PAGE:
3 years after the Maven Uproar, Google Cozies to the Pentagon

Jack Poulson, a former Googler who is now executive director of nonprofit Tech Inquiry, says the sky rift and Maven protesters deserve credit for obstructing the company’s plans and forcing it to introduce some AI surveillance. But he says the broad exceptions built into AI principles and Google’s permissive interpretation make them a shield used to fend off control rather than a meaningful moral compass. “I think they just want plausible denial,” Poulson says. He left Google in late 2018 over a project that allegedly modified search technology to comply with Chinese internet censorship.

Alphabet Workers’ Union, which represents a small minority of Google employees, tweeted monday that while Google’s AI principles say the technology should always be “socially beneficial,” Joint Warfighter Cloud Capability “would modernize the DOD’s instruments of war and lead to the extrajudicial killing of people around the world.”

Google is lagging far behind Amazon and Microsoft in competition for both commercial cloud computing deals and government and defense contracts. Both have higher security certifications than Google, which allows them to handle confidential information. And both are more openly in favor of collaborating with the US government on national security.

Amazon has deals with many parts of the Pentagon, including one with Special Operations Command that uses AI to analyze media seized by US forces. Microsoft’s contracts include an army project that will equip soldiers with augmented reality headsets. It drew protests from employees, but not on the scale of Google’s. An Amazon spokesperson said the company’s commitment to “ensuring our war fighters and defense partners have access to the best technology at the best price” is stronger than ever. Microsoft declined to comment; the company says its Office of Responsible AI assesses the “sensitive” use of its technology.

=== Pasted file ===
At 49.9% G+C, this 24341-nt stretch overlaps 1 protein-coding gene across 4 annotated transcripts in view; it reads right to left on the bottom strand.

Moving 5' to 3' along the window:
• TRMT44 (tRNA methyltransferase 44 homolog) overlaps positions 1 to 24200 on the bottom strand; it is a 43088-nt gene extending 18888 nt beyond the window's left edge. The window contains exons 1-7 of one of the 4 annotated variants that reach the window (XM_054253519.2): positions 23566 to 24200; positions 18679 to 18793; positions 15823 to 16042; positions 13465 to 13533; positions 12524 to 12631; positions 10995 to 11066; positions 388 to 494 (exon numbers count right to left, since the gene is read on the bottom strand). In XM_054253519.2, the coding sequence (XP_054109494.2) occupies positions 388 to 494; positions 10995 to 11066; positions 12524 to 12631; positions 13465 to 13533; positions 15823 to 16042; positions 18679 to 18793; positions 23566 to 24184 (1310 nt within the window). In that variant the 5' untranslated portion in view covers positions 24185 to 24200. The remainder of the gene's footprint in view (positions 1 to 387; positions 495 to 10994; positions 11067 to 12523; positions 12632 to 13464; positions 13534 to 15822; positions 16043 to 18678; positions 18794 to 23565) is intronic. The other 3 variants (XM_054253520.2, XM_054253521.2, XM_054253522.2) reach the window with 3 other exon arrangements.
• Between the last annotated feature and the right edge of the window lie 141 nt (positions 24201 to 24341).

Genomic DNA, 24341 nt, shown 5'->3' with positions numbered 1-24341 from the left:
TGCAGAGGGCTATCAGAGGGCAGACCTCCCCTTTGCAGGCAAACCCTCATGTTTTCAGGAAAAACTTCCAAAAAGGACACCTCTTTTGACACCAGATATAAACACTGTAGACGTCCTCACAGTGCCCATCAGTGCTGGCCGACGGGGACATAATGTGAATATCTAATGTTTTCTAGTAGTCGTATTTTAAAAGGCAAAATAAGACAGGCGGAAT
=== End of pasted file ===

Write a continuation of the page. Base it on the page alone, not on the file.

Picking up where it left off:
Google’s chance to compete for the sweeping Joint Warfighter Cloud Capability contract came after the Pentagon removed the $10 billion original version, called JEDI, awarded to Microsoft in July. Amazon and Oracle had argued in lawsuits that the award process was unfair.

JWCC has a different format in which work is shared between multiple companies. The Pentagon has said Amazon and Microsoft are pre-qualified to bid and will consider inviting IBM, Oracle and Google.

That structure could be good for Google. The company said in late 2018 that it would not bid for JEDI because it could violate AI principles and — significantly — lacked security certifications. Kurian said in his blog post Friday that missing certificates were the “main” reason, but Google now had additional certificates. He said JWCC’s format would allow Google to choose contracts within the scope of its AI principles, leaving more fraught work to others.

Jerry McGinn, executive director of the Center for Government Contracting at George Mason University, expects multi-cloud contracts to become commonplace as federal cloud spending increases. That could help Google negotiate the limitations of its AI principles and lack of certifications.

Modular contracts reduce the risk of legal challenges like those that scuttled JEDI and add competition that improves value to the Pentagon, McGinn says.

The Bloomberg government estimates that in 2020 the federal government spent $6.6 billion on cloud contracts, with defense services nearly a third of that total, and that cloud spending was increasing at about 10 percent a year. In 2019, the Pentagon released an AI strategy that calls for adoption of the technology in every aspect of the US military, supported by cloud computing.

It is not yet known what exactly will be asked of JWCC contractors. The name of the program suggests that some activities may be directly related to armed conflict. The Pentagon’s chief information officer said in July that JWCC would provide better support than JEDI for AI projects — Google’s specialty — including a program that develops algorithms to help commanders identify targets. The Pentagon is expected to release the formal request for proposals in the coming weeks and aims to award contracts by April 2022.

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